PART ONE 1. My Aquarian Story 2. The Shift of the Ages 3. Magical Roots 4. Childhood and Coming Out 5. Positive 6. Start of the Awakening 7. Meeting the Mother 8. At the Edge with AIDS 9. Awakening Accelerated 10. Landing PART TWO 11. Emergence 12. Passion 13. Queer Spirit 14. Back to the Roots 15. Into Eternity
The generally accepted belief that any kind of self-aware homosexual identity did not exist until the late 19th century was invented by heterosexuals who sought to ensure their dominance over society. This belief stands on shaky ground and deserves to be blown away and replaced by awareness of the many centuries in which gay love was able to blossom and thrive around the world.
The Middle Ages in Europe saw a flowering of gay love that was arguably a cultural peak with roots going back into pre-history, but which underwent the most severe repression possible for most of the last millennium. Historian John Boswell writes that in the 13th century “the voice of Europe’s gay minority was stilled, not to be heard again for centuries”. It is generally believed today that there was no self-identified gay minority at that time, but the frequent appearance of the word ‘sodomites’, and not just ‘sodomy’ in medieval literature suggests that some men were indeed known to be attracted only to other men.
The gay voice has found its expression in poetry, art and love letters since the earliest recorded writings. The oldest story in the world, Gilgamesh from the Sumerian civilisation of the 2nd millennium BCE, is a passionate story of love between two men, of heartbreak, loss and the search for the meaning of life.
The mythology of ancient Greece, where for 1000 years gay love was interwoven with society at every level, is abundant in same sex love, both among Gods and heroes. Zeus falls in love with the beautiful young Ganymede, Apollo with Hyacinth, Hymen (god of marriage) and, according to Pseudo-Apollodorus was with Thracian singer Thamyris in the first man-on-man relationship in history. Virgin Goddess Artemis was known for her affairs with female nymphs. Greek historian Plutarch said the male lovers of the hero Hercules were beyond numbering, meanwhile Achilles was lover with his sidekick Patroclus.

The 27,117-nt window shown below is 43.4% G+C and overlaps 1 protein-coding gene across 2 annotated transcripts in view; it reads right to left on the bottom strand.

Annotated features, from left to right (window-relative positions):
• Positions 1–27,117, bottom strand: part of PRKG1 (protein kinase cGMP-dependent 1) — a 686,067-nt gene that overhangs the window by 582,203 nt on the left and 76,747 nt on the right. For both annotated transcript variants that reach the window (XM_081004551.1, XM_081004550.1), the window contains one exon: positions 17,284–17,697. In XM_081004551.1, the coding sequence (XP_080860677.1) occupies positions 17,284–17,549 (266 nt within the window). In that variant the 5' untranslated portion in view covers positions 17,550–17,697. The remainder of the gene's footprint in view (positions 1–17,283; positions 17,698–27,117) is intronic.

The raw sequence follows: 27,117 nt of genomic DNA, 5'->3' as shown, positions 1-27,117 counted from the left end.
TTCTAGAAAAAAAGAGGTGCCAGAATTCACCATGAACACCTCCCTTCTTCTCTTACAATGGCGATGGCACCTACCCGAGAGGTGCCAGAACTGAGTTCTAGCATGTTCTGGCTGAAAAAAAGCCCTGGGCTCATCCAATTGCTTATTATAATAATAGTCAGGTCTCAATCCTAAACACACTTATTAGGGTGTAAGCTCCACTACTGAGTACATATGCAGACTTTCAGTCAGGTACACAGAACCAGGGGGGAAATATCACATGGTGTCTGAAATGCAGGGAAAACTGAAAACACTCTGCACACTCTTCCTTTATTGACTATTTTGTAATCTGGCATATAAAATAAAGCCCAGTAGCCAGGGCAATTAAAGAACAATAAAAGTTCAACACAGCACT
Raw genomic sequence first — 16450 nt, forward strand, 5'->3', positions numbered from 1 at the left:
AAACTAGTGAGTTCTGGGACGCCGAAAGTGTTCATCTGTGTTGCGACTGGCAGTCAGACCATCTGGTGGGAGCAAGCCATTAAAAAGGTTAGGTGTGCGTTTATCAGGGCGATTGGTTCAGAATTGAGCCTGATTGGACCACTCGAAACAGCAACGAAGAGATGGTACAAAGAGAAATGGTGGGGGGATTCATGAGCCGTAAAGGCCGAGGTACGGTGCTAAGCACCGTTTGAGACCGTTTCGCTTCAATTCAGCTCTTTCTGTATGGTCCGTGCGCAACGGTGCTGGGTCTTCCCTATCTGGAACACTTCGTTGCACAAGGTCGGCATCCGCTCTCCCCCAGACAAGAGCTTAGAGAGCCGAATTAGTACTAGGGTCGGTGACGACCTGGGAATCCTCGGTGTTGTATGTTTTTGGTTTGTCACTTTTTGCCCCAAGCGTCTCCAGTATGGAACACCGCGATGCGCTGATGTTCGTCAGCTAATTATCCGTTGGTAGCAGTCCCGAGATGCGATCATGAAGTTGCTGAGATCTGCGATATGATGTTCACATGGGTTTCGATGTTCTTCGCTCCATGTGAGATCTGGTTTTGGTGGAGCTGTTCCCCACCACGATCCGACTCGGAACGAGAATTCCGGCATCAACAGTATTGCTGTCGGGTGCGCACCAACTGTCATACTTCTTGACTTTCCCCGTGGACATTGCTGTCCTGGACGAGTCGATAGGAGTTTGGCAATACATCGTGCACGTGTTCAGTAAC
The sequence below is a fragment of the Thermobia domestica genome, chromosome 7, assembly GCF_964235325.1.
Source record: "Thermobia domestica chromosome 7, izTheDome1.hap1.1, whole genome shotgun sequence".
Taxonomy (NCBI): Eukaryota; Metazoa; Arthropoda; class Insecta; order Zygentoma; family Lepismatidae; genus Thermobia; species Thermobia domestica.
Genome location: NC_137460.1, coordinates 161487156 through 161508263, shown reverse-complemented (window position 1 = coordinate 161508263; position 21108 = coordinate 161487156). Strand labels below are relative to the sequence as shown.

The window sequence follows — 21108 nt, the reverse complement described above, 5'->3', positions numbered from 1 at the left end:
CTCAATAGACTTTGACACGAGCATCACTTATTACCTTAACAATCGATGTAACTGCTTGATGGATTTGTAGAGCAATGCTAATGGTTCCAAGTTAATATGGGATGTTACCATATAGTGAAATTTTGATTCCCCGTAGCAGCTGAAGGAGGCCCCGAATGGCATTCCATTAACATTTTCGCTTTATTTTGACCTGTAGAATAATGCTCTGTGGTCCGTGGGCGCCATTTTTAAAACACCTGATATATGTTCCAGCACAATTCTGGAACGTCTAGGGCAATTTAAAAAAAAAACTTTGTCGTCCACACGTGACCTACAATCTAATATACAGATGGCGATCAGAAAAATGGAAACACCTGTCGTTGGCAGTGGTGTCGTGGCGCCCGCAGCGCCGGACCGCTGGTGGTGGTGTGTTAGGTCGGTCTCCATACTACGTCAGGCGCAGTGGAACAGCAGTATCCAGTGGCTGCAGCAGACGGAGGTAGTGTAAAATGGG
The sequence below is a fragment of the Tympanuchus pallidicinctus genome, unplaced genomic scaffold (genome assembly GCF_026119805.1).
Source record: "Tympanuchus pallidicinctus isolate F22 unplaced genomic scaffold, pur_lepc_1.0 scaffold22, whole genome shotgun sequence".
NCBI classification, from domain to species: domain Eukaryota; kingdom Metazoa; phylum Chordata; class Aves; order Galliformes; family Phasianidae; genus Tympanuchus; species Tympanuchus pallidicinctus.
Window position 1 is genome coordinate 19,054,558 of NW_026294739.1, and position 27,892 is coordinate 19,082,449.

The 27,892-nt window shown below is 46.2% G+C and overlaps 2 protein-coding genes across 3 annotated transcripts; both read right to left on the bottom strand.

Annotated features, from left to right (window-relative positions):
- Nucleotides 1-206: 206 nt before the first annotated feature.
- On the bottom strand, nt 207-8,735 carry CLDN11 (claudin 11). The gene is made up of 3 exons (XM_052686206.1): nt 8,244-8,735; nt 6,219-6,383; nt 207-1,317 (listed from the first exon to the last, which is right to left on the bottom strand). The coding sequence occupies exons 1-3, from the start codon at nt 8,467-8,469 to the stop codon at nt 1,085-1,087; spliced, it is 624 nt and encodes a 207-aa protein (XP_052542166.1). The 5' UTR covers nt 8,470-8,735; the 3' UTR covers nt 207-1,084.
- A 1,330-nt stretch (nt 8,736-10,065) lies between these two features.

Alexandrian poet Theocritus (300-260 BCE) wrote:
“Divine were they among those who lived in earlier times,
The one the inspirer,” as a man of Amyclae (Sparta) might say.
“The other a mirror,” as a Thessalian might say,
“And under an equal yoke did they love one another,
Then there were golden men, when the beloved reflected the love of the lover.”
During Greek’s Classical Age, in Plato’s Symposium Aristophanes proclaims:
“Those who love men and rejoice to lie with, be embraced by men, are also the finest bys and young men, being naturally the most manly. The people who accuse them of shamelessness lie; they do this not from shamelessness but from courage, manliness and virility, embracing what is like them.”
Plato argued that pairs of lovers would make the best soldiers, and this was put into practise by the Sacred Band of Thebes in the 4th century BCE. Note the emphasis on the virility and strength of the male same sex lovers, both mythological heroes and among living men. Also in the 4th century BCE Alexander the Great, known for his great love of his companion Hephaestion, led the Greek Empire to its greatest victories, and in the 1st Julius Caesar, great warrior and empire builder of the Romans, was bisexual, and commonly called “every Man’s husband, every man’s wife”.
Around 200 CE, six centuries after the Classical Age, Greek rhetorician Athenaeus reported that “Altogether many person prefer liaisons with males to females.”
Of the first 14 emperors who led Rome after Caesar, 13 of them were bisexual or exclusively homosexual, including famously Hadrian, whose young lover Antinous died tragically while in Egypt and was raised to the status of a God – within a decade statues and temples dedicated to him spread across the Empire, presenting an attempt to revive the very sex-positive and gay-positive ancient pagan religion, making Antinous a serious competitor with the new young God on the scene, Jesus Christ.